5 Early Takeaways from Warriors' 2nd-Round Showdown vs. New Orleans Pelicans
Golden State was without Stephen Curry and less rested in Game 1, and it still sprinted to a 22-point victory.
Game 2 was closer (121-116), but between Curry's comeback and Kevin Durant's masterful 15-point fourth quarter, the Warriors still picked up their sixth victory in seven tries of the 2018 NBA postseason.
New Orleans was always facing astronomical odds to become only the second team to dispatch the postseason Dubs since 2015. But the goalposts keeping moving further from the Pelicans, who are hemorrhaging points defensively and struggling to get enough out of Anthony Davis and his DeMarcus Cousins-less supporting cast at the opposite end.
As this series shifts over to the Crescent City, let's break down the five biggest things we've learned already.
5. Rotation Remains Fluid
Remember Zaza Pachulia—burly big man, massive dome, maybe the least popular man in San Antonio? You know, Golden State's starting center 57 times this season? Well, he's yet to log a second of playoff basketball, and these absences have nothing to do with health.
This rotation is loaded with full-time centers or small-ball bigs who can play the 5. Different series present different tests, and so far Pachulia has been passed over to contend with quicker, more agile, perimeter-oriented big men.
"We play by committee," head coach Steve Kerr said, per Bay Area News Group's Logan Murdock. "We have a lot of guys that do certain things really well but they're all very different from one another."
JaVale McGee knows all about the number-crunch. He started all five games and averaged 16.3 minutes last round. After logging just six minutes in the semifinals opener, he didn't get off the bench in Game 2. Neither did Jordan Bell (who made 13 starts this season) nor Quinn Cook (20-plus minutes in half of Golden State's first six playoff contests).
Come Game 3, it's possible Nick Young is the next to be squeezed out. Despite making consecutive starts, his rotation spot appears in jeopardy. He's shooting just 31.3 percent for the postseason, and he's dragging down the Dubs each time he plays. In this series, Golden State is minus-18 in his 32 minutes and plus-45 during the 64 minutes he hasn't played.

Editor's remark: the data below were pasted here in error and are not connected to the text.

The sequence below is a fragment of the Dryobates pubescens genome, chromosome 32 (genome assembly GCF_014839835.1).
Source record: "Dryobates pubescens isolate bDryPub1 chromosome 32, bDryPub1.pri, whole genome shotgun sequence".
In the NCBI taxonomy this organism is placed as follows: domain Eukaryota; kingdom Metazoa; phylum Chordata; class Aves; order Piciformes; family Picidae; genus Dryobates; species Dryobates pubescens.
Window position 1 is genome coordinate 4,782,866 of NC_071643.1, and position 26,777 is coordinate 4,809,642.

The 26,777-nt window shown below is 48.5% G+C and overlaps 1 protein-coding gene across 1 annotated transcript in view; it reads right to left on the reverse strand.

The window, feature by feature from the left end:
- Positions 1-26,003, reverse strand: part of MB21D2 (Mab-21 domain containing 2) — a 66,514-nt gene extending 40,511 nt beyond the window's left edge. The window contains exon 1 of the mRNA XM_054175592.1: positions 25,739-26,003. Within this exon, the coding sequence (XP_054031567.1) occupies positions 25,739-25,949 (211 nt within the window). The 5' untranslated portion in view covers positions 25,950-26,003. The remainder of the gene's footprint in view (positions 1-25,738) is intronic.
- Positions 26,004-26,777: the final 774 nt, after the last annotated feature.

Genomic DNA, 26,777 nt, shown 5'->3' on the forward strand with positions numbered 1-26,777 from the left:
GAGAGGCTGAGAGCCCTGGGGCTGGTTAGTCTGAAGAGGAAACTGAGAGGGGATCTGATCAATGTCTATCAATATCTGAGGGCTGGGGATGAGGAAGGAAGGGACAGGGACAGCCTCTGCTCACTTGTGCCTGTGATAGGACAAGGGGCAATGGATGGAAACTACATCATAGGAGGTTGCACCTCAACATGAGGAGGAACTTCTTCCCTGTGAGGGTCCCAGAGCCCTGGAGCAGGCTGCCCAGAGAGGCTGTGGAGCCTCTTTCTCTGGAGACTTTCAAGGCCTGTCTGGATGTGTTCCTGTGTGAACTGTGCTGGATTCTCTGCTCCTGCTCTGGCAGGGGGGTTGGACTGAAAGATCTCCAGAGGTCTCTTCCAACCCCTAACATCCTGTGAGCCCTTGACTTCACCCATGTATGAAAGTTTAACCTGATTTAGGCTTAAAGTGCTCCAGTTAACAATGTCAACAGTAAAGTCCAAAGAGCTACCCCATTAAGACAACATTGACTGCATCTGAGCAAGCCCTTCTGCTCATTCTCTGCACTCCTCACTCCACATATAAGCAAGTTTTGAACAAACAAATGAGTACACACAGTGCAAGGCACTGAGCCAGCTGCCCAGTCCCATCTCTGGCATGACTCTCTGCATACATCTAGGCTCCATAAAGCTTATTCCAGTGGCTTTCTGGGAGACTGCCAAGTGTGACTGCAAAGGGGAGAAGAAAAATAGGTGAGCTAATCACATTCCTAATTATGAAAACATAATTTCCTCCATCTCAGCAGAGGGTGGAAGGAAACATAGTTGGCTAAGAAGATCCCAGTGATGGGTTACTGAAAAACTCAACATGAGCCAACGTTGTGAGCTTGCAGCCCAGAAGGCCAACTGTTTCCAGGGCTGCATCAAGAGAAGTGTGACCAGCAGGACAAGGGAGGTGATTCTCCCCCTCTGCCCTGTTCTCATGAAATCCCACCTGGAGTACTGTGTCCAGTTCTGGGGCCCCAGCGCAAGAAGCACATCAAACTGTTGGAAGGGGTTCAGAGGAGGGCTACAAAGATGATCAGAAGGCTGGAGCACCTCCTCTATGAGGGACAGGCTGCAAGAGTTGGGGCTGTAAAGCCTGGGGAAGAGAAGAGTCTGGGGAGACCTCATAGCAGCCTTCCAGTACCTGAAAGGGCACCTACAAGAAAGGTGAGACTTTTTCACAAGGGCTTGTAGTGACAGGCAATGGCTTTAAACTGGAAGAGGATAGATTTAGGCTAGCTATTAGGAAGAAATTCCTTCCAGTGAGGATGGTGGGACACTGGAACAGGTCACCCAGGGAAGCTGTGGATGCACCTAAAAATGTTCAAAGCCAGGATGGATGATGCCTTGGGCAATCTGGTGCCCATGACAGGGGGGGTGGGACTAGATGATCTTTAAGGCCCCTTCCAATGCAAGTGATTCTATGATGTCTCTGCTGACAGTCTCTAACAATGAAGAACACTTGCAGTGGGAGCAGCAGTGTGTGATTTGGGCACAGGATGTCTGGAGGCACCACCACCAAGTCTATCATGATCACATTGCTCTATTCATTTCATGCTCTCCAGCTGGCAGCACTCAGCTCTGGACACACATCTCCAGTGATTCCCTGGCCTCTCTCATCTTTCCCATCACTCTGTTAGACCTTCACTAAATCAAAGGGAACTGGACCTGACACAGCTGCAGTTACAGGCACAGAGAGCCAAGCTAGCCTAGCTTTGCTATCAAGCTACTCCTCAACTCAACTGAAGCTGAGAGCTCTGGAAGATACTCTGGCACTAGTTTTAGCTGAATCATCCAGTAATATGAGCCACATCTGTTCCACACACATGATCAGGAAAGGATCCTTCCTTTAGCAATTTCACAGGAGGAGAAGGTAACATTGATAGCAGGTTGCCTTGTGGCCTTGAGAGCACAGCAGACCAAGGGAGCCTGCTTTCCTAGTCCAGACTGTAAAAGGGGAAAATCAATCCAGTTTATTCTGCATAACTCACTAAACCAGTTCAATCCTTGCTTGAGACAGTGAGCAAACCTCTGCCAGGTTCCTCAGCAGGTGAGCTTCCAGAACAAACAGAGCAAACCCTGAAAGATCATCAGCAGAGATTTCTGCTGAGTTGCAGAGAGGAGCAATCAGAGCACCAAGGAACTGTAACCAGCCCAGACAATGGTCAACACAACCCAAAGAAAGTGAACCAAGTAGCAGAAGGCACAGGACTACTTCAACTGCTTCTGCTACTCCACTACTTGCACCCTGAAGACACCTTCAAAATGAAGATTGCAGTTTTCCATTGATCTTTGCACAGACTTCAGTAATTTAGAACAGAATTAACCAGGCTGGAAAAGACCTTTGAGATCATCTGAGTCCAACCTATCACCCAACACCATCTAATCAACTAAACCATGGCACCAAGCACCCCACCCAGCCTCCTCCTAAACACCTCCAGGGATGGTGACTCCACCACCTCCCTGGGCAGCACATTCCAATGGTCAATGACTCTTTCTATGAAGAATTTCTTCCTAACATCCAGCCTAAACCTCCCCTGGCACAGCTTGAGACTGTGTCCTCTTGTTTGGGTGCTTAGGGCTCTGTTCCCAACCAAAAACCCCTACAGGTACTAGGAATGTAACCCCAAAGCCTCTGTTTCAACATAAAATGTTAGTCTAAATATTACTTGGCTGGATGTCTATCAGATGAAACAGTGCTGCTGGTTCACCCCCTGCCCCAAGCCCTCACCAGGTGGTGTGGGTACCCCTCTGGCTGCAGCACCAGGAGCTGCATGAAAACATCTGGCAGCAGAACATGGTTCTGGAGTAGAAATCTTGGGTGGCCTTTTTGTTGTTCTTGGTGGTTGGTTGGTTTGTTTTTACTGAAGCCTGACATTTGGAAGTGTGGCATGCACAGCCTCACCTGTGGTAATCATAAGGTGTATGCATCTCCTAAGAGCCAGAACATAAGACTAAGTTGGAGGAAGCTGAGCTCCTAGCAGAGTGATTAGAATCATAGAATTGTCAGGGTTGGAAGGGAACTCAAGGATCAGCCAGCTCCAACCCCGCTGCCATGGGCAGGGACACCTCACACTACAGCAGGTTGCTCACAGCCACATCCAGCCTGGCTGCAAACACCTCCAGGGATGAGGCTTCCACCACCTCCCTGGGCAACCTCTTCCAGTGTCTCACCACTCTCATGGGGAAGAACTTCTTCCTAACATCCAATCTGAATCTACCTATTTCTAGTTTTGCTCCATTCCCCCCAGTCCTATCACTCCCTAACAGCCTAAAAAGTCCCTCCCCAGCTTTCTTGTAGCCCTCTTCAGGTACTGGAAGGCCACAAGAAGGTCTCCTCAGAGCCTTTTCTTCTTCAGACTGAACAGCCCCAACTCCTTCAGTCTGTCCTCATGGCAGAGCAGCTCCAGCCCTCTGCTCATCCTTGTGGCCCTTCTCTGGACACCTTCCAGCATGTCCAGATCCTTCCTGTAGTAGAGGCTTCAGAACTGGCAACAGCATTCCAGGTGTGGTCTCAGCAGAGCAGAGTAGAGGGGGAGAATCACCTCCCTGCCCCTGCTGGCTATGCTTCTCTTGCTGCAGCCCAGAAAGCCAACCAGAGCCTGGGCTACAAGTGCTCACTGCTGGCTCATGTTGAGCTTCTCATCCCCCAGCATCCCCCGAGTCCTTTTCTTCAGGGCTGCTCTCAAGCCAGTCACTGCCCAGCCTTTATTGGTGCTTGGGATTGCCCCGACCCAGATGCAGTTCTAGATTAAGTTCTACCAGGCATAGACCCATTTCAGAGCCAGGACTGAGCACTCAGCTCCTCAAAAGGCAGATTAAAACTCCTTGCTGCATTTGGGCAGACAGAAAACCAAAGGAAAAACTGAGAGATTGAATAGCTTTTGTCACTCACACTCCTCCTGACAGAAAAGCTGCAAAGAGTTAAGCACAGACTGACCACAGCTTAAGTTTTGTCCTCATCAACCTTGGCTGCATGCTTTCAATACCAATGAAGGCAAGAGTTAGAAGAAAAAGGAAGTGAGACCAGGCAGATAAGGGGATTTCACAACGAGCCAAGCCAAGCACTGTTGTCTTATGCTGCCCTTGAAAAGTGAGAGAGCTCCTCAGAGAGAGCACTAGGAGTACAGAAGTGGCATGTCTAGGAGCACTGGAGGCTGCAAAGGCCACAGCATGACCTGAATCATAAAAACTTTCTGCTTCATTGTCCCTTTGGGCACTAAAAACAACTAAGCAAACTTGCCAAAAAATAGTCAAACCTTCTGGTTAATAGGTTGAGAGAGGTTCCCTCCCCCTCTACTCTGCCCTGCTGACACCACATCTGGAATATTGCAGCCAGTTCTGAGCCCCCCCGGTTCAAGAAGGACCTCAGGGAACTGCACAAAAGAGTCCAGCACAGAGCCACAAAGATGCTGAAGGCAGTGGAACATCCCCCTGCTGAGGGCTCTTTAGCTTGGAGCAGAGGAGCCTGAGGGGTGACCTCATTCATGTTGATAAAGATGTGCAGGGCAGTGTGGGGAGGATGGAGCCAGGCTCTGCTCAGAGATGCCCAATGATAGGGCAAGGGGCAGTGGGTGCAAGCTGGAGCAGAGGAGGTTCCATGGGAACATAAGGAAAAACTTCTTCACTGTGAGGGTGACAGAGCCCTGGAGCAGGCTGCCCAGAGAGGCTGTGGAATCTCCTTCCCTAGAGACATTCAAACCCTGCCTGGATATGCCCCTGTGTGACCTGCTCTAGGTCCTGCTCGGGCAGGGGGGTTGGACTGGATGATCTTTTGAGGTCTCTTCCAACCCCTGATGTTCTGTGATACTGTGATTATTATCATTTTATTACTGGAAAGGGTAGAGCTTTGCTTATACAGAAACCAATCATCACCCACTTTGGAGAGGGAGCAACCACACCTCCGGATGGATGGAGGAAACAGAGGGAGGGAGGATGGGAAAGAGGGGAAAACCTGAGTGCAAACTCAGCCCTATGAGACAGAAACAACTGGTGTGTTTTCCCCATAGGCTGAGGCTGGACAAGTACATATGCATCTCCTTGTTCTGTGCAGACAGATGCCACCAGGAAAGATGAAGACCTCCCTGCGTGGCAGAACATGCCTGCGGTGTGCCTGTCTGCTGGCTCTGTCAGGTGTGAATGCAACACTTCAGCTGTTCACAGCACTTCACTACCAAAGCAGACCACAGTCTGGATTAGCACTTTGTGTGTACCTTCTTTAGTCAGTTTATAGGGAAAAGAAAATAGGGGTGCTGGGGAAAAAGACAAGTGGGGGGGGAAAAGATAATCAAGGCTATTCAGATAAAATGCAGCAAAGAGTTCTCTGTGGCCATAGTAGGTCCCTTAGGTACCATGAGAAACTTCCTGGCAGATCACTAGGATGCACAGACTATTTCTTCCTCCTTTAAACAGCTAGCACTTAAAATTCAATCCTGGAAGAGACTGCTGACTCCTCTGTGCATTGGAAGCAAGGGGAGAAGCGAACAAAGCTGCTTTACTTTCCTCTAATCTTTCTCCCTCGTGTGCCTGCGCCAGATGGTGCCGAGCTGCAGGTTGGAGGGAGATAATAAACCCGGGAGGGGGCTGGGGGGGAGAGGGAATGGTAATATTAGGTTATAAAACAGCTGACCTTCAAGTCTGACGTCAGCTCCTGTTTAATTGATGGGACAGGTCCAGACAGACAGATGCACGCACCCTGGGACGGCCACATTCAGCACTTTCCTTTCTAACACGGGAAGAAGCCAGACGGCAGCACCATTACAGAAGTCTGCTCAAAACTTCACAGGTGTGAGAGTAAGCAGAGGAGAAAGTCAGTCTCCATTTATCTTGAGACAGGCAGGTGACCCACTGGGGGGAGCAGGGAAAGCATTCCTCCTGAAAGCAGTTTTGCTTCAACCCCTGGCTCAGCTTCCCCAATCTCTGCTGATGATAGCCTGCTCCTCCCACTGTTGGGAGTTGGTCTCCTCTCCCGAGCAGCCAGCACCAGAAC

These openings do create opportunities for others, and Kevon Looney has taken full advantage. The same player who was getting healthy scratches earlier this season is now fifth on the team in total playoff minutes.
An unrestricted free agent this summer, Looney is boosting his bank account with disciplined defense on Davis and active rebounding.
4. Pelicans' Pace Is Perfect for the Dubs
The Pelicans play at two speeds under head coach Alvin Gentry—fast and faster.
This is the perfect style for the Pelicans. It maximizes Davis' chances in the open court, lets Jrue Holiday attack with a full head of steam, allows their shooters to slip through the cracks of a scrambling defense and gives Rajon Rondo optimal spacing to work with.
There's only one catch—the Dubs play the exact same style.
"This team is kind of like playing ourselves," Klay Thompson said, per ESPN's Chris Haynes.
But Golden State is better built for this up-and-down game.
The Warriors had the NBA's highest three-point percentage (39.1) and third-most efficient bench (plus-6.7). The Pelicans only tied for 13th in perimeter shooting (36.2) and 15th in reserve net rating (minus-0.6). That's why Golden State has converted more threes (24 to 21) at a higher percentage (35.8 to 33.9) this series, plus squeezed more minutes (35 to 26) and better efficiency (plus-17.1 to minus-13.7) from its bench.
3. Draymond Green Running Away with Series MVP
If #PlayoffDraymond isn't already a thing, it might have to be after this series.
Green has been sensational. The 6'7" forward-center is one board behind the 6'11" Davis for the series lead on the glass.